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While many parents homeschool because they know that customizing their child’s education is critical for their child’s success, other parents may decide to homeschool after their child has been bullied at school. What causes bullying? Sometimes it happens because another child is mean—and sometimes teachers can be shockingly clueless about the problem, unwittingly making it worse. But sometimes a child is bullied because he or she doesn’t understand how to navigate the social world. A kid with a social communication disorder, nonverbal learning disorder, ADHD, or autism can struggle to connect with other kids; the repercussions can be devastating and long-lasting.
Gifted kids are not immune. Even as an adult, though they may be trustworthy, punctual, and detail-oriented, gifted people with high-functioning autism and Asperger’s Syndrome will still struggle with the social component of employment and with adapting to new work environments (Burgess & Gutstein, 2007). Most kids learn the rules of social communication indirectly by observing normal social interactions and through trial and error, yet kids who cannot learn social skills this way must be taught explicitly.
These kids are good at learning what to do, even when it is complex, but they may struggle to naturally apply and adapt that knowledge. Excellent at learning facts and procedures, applying rules, and telling right from wrong, they might find it challenging to engage in more dynamic processes like developing coping strategies or accepting a result that, while not perfect, is good enough. Some of these children struggle to remember what has happened previously, making it difficult to use prior experience to formulate effective strategies should the situation arise again. While these kids are able to recognize emotions, they don’t always use that information to guide their actions. And their communications can sometimes be scripted or demand-focused, with less of the normal back-and-forth typical of conversation.
The most common approaches (e.g., Michelle Garcia Winner’s Social Thinking curriculum) teach social skills using a structured curriculum that first explains the skills, and then helps the child to practice in increasingly unstructured situations. Making eye contact, taking turns, scripting interactions with new people, and interpreting correctly facial expressions—all these skills can be taught in this way. The focus of these approaches is on teaching the “what” of social interaction.
This strategy can backfire with gifted kids, especially those who are irritated by being told to do something, without an explanation of why it is important. For these kids, it’s critical to understand why they should care about eye contact, why it’s important to take turns, and why facial expressions matter.
Through the Relationship Development Intervention (RDI™) program, parents learn how to effectively teach their child both why these skills matter and how to develop them. This process re-establishes the neural pathways that failed to develop during early childhood, along with a more normal guide/apprentice relationship between the child and his or her parents.
The RDI curriculum begins by teaching parents about the core social skills: social referencing, co-regulation, experience-sharing communication, flexible dynamic thinking, and episodic memory (Gutstein, 2009). The consultant and family work together to develop a highly-customized plan for restoring the child’s feelings of competence and healthy functioning, and then collaborate to systematically guide the child through the process of learning the skills he or she is missing. RDI is particularly well-suited to homeschooling families, as it’s possible to integrate instruction into the fabric of your everyday life in a way that is not possible when your child attends a school for seven hours a day.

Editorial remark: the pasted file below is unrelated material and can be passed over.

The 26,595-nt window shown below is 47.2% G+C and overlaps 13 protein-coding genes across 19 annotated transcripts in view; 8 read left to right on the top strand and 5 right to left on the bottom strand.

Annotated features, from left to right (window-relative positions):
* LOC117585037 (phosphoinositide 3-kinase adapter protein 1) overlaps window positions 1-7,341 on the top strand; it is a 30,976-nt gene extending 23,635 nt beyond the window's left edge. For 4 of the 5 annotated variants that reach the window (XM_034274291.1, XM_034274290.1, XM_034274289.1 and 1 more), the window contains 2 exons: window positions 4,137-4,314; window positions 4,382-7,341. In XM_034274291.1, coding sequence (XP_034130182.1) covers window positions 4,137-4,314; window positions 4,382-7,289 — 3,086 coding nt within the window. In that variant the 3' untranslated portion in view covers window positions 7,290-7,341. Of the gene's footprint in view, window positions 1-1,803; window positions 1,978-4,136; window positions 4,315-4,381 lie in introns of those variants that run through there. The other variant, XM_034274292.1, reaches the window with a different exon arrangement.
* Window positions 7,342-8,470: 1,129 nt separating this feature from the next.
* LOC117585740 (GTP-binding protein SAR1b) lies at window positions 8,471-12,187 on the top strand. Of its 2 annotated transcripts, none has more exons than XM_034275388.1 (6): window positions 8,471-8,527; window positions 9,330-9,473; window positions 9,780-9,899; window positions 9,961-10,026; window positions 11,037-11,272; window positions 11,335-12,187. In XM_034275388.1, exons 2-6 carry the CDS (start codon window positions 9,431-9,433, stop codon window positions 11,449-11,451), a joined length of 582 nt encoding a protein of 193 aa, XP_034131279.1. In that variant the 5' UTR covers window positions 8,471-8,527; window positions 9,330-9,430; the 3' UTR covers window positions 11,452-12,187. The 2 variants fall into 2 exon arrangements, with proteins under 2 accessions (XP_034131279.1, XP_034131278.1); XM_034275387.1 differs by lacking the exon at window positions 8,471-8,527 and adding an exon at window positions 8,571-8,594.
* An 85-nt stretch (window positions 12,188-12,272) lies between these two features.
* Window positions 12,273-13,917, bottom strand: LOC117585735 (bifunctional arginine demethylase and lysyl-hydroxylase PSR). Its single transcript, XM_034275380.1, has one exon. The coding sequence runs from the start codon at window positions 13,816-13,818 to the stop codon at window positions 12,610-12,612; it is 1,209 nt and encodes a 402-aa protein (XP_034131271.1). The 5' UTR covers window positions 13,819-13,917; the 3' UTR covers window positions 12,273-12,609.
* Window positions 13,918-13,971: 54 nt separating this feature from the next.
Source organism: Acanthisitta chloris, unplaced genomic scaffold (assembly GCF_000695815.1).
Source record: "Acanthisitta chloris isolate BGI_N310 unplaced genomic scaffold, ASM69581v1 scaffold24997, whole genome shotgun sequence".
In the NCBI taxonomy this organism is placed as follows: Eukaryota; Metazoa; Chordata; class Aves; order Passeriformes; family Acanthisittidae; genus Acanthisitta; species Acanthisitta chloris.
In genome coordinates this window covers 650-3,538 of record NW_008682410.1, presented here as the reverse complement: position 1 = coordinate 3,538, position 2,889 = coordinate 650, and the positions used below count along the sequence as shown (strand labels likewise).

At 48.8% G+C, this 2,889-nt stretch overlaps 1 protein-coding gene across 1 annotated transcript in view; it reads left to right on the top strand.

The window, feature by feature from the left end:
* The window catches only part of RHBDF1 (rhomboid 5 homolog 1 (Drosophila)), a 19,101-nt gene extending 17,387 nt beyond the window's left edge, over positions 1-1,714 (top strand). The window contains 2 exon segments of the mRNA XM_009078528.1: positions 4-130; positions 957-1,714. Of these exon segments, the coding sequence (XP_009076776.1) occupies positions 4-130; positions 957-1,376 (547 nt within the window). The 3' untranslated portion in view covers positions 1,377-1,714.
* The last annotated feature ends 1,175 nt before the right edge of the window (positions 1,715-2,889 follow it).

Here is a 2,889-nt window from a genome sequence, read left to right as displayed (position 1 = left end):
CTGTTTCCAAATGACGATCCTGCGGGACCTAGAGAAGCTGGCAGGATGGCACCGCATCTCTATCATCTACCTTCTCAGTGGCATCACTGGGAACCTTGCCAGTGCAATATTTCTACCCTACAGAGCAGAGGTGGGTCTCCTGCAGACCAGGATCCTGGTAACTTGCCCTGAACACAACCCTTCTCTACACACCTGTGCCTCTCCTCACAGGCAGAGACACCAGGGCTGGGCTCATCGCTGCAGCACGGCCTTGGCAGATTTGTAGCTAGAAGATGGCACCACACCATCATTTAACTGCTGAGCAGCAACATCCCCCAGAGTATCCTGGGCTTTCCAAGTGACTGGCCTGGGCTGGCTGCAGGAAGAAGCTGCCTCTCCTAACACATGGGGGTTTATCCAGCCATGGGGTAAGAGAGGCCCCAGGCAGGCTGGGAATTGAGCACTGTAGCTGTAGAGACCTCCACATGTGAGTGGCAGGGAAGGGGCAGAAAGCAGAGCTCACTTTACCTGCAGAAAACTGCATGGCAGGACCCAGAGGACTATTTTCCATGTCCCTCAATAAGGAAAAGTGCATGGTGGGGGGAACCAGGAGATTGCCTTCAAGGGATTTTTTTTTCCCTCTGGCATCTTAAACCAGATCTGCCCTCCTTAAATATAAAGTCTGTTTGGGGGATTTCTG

The best way to illustrate the process is through example. To teach a child the importance of co-regulation, the RDI consultant might start by asking the family to take a walk together, as a way to teach the child to closely monitor his parent’s reactions in order to know how to proceed. While walking, the parent might stop, and wait for his child to stop and look at him. Once his child looks at him, he might smile, nod his head and start walking again. Or, a parent might want to teach the child to match her pace by holding the child’s hand while walking, and then quickening her pace while encouraging the child to catch up. Later, the parent might slow down or stop or turn to the left. With each change, the parent might indicate the next action with a nonverbal cue (looking to the left or gesturing to the child to speed up by waving her hand, beckoning the child to move faster). The purpose of the exercise is not to get some exercise. Rather, the purpose is to teach the child to watch you to determine what to do next, and to learn that it’s more fun when you match your movements to those of your partner.
Through this process, families can restore a healthy dynamic. The majority of caregivers who have participated in RDI report that their children are more able to accept their guidance, more interested in interacting with people, and more interested in the feelings of other family members. The children take more responsibility for themselves, and are more thoughtful and creative when problem-solving; all characteristics of a successful adult who will be able to successfully navigate the social world.
Sarah Wayland, Ph.D., is a certified RDI consultant and a special needs care coordinator. She helps parents of children with ADHD, autism spectrum disorders, learning disabilities, and other diagnosed and undiagnosed challenges. You can learn more about her at www.guidingexceptionalparents.com. For more information on RDI, read the article she wrote for the 2e Newsletter.